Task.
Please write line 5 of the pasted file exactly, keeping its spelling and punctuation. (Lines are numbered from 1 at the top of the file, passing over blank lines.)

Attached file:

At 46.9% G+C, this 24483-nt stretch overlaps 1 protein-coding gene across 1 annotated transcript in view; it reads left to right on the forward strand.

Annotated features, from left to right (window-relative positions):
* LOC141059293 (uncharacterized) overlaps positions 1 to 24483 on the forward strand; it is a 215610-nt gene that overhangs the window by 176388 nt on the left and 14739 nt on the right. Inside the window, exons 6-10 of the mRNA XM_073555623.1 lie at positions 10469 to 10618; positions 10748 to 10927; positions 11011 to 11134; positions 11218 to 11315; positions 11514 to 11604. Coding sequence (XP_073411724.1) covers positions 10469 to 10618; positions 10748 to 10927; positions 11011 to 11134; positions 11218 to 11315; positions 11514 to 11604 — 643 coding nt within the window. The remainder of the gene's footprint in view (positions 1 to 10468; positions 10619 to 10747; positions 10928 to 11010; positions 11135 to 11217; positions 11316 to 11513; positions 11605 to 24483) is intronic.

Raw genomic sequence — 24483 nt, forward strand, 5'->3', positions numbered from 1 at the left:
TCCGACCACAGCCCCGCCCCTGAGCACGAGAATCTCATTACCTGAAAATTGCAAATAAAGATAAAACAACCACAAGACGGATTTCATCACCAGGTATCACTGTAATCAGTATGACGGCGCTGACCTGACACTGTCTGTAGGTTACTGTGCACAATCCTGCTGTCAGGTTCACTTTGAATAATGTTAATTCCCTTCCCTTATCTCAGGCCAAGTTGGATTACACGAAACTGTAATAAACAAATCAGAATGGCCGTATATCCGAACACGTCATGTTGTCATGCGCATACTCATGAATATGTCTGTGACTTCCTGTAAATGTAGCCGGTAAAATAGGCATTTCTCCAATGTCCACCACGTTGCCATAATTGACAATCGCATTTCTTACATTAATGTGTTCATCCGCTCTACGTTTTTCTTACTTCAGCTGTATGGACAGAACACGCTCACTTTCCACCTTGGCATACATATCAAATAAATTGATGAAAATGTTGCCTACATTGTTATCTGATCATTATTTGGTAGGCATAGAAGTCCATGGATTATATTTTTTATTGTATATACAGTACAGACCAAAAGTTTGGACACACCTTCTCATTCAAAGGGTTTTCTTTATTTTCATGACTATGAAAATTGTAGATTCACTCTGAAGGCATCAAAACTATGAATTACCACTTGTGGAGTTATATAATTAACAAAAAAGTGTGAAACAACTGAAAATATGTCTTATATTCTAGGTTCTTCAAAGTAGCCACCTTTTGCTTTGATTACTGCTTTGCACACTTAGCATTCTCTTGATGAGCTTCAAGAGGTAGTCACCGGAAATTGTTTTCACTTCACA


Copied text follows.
TCCGACCACAGCCCCGCCCCTGAGCACGAGAATCTCATTACCTGAAAATTGCAAATAAAGATAAAACAACCACAAGACGGATTTCATCACCAGGTATCACTGTAATCAGTATGACGGCGCTGACCTGACACTGTCTGTAGGTTACTGTGCACAATCCTGCTGTCAGGTTCACTTTGAATAATGTTAATTCCCTTCCCTTATCTCAGGCCAAGTTGGATTACACGAAACTGTAATAAACAAATCAGAATGGCCGTATATCCGAACACGTCATGTTGTCATGCGCATACTCATGAATATGTCTGTGACTTCCTGTAAATGTAGCCGGTAAAATAGGCATTTCTCCAATGTCCACCACGTTGCCATAATTGACAATCGCATTTCTTACATTAATGTGTTCATCCGCTCTACGTTTTTCTTACTTCAGCTGTATGGACAGAACACGCTCACTTTCCACCTTGGCATACATATCAAATAAATTGATGAAAATGTTGCCTACATTGTTATCTGATCATTATTTGGTAGGCATAGAAGTCCATGGATTATATTTTTTATTGTATATACAGTACAGACCAAAAGTTTGGACACACCTTCTCATTCAAAGGGTTTTCTTTATTTTCATGACTATGAAAATTGTAGATTCACTCTGAAGGCATCAAAACTATGAATTACCACTTGTGGAGTTATATAATTAACAAAAAAGTGTGAAACAACTGAAAATATGTCTTATATTCTAGGTTCTTCAAAGTAGCCACCTTTTGCTTTGATTACTGCTTTGCACACTTAGCATTCTCTTGATGAGCTTCAAGAGGTAGTCACCGGAAATTGTTTTCACTTCACA